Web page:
It is crucial that entrepreneurs see the law as a way to reduce risk in all aspects of their businesses and safeguard their brands. SA Fashion Law offers a bespoke service tailored to the challenges of each business. It includes drafting of contracts, intellectual property protection, and dealing with infringements. The aim of SA Fashion Law is to bring formality to business transactions whilst affording access to legal protection.
InFlight: What have been some of your most memorable successes as a fashion lawyer so far?
SD: There are many, but I would have to say: being the first person to pioneer fashion law in South Africa by launching SA Fashion Law; being chosen by Fashion Revolution – a South African NPO – to be their Director of Fashion Law and Ethics in 2015; presenting the first fashion law lecture in South Africa to FEDISA’s BA Fashion Degree Honours students 2016; and being chosen by the Businesswomen’s Association of South Africa as a finalist in their Business Achiever Award in 2017 in the Professional Category.
InFlight: What are the challenges you have faced setting up such a unique endeavour, and how have you overcome them?
SD: It was a challenge setting up a business that was unheard of in South Africa. I overcame this challenge by sharing information through talks at events and conferences, networking with people in the industry, and focussing on a PR strategy so that people became more aware of the importance of fashion law in South Africa.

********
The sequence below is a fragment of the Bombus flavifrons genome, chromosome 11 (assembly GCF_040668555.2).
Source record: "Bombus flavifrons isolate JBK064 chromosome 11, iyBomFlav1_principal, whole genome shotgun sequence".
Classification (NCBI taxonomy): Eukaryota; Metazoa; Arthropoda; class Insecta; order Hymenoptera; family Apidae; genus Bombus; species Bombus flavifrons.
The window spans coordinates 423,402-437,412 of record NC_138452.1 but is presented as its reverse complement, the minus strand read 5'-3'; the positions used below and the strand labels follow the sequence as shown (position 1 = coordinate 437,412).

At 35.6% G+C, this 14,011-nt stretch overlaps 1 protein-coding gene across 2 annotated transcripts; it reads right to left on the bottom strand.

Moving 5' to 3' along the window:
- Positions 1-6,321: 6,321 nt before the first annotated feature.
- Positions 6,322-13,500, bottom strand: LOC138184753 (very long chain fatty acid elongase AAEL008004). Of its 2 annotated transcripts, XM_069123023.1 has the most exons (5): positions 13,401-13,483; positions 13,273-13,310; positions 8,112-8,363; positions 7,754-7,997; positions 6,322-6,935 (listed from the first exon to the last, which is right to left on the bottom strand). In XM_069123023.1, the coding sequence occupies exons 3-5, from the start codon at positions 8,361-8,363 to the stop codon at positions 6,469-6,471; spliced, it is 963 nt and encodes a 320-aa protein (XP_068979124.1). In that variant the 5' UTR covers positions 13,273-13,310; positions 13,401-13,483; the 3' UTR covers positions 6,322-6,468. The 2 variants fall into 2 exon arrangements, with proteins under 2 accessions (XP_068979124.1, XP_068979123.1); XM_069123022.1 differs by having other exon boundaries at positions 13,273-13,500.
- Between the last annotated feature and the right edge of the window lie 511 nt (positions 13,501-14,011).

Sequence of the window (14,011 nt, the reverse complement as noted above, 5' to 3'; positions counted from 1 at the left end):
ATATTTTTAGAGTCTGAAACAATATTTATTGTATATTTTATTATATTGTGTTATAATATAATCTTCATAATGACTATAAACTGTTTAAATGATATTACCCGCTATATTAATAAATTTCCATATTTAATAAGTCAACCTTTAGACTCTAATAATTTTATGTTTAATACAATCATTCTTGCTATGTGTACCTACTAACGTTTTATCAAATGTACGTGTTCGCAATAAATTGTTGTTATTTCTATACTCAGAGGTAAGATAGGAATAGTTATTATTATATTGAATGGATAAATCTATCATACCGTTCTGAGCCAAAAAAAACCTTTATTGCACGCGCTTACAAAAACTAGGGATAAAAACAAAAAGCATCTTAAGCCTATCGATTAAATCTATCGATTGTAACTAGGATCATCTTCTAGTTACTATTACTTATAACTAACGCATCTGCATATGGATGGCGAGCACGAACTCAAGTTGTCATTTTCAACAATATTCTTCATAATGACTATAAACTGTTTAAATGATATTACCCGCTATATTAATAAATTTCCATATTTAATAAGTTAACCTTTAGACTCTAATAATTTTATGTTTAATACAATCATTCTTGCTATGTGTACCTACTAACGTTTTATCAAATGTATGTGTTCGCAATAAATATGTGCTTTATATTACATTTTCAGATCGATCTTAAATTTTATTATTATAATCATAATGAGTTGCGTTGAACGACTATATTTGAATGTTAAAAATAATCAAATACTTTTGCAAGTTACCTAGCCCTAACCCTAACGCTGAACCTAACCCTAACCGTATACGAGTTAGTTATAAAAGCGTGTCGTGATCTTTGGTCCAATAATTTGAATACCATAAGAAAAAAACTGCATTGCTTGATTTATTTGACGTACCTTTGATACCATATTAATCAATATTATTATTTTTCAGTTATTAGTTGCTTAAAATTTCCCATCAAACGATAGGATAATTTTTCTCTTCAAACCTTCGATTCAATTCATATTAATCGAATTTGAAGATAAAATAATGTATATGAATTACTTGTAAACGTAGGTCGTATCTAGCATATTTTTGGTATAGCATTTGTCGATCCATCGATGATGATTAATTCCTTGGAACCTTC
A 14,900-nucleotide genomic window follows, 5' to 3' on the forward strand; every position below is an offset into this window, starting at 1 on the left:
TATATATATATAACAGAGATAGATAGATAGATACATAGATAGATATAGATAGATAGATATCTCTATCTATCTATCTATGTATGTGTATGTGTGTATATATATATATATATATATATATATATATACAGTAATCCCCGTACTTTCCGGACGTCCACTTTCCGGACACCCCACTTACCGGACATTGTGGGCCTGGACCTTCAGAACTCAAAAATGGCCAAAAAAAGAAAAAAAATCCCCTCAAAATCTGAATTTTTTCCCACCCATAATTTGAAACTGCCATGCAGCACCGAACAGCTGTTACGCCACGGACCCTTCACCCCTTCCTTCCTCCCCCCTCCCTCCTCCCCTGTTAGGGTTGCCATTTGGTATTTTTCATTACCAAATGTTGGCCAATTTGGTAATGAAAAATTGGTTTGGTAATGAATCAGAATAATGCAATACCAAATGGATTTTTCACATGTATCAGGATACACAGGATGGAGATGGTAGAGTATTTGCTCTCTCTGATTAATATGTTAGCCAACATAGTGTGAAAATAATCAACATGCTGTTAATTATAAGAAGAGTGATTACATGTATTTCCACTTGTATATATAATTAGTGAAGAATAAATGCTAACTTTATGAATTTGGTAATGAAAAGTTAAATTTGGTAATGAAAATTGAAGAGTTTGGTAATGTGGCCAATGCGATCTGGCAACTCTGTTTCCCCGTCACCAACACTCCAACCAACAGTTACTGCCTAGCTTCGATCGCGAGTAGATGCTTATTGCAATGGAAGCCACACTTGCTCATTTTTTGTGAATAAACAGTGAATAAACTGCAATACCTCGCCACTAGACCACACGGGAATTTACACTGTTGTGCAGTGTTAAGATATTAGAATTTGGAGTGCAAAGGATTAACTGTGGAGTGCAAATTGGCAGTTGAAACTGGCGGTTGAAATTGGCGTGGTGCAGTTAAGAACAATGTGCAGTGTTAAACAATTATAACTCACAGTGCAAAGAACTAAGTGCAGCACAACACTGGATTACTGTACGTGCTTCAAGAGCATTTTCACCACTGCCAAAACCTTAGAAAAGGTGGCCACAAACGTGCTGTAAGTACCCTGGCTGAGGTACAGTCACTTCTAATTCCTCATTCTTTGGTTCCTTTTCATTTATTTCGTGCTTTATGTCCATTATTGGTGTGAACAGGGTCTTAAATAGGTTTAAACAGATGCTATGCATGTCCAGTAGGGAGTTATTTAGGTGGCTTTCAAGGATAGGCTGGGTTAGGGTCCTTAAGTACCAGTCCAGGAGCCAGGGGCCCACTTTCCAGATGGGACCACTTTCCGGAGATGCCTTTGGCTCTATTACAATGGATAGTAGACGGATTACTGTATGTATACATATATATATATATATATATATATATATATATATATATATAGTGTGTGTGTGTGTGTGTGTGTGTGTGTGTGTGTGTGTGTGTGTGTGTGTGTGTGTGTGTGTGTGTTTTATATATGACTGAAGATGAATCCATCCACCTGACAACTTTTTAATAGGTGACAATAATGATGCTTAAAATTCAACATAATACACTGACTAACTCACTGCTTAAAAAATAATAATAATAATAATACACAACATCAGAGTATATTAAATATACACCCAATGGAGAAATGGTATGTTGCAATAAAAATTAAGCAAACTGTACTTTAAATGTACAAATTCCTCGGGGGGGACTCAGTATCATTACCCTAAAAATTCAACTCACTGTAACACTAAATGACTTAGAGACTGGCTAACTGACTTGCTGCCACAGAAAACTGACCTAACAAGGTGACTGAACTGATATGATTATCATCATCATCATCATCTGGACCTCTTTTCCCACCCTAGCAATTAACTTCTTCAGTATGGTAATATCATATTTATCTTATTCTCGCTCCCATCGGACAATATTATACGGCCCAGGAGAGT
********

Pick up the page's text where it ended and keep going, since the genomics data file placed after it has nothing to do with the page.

InFlight: Do you practise other kinds of law?
SD: SA Fashion Law has the support of a network of various legal practitioners and specialists, thereby being ideally positioned to cover other areas of law to help businesses address their legal needs.
InFlight: Let’s talk fashion. How do you believe fashion influences our society?
SD: Fashion symbolizes the spirit of the times, and in our society fashion itself is a reflection of social, political, economic and cultural changes.The internet has changed the game, so many fashion lovers follow their own rules, inspired by what they see on the internet or street style photography. Now more than ever, it is important to stay informed about fast fashion versus slow fashion, and focusing on issues such as ethics and sustainability.
As the world continues to evolve, so does fashion. There is a strong movement towards ethical fashion and the rise of independent designer labels, which can only be seen as a movement in the right direction.
InFlight: How would you describe your own style?
SD: My style depends on what my agenda holds for the day. If I’m headed to business meetings, I like power dressing with a touch of sophisticated elegance. For an evening out, I love glamorous dresses and killer stilettos.
InFlight: What do you enjoy doing in your free time?
SD: In my free time I enjoy being creative by designing my own clothing, jewellery and accessories, and I intend to spearhead a collection in the near future. I enjoy doing yoga and meditating. I also love music and playing guitar, and just doing things that keep me motivated and inspired.
InFlight: What are three items you simply cannot live without?
SD: My laptop is vital to my work; a book that enriches my mind; and lip balm is essential.
Fashion law is emerging throughout the world, and has a big presence in the United States, the United Kingdom,Australia and now in South Africa. SA Fashion Law’s aim is to cultivate a new generation of fashion law practitioners in South Africa through training in the form of a series of Fashion Law Master Classes. For more information go to www.safashionlaw.co.za.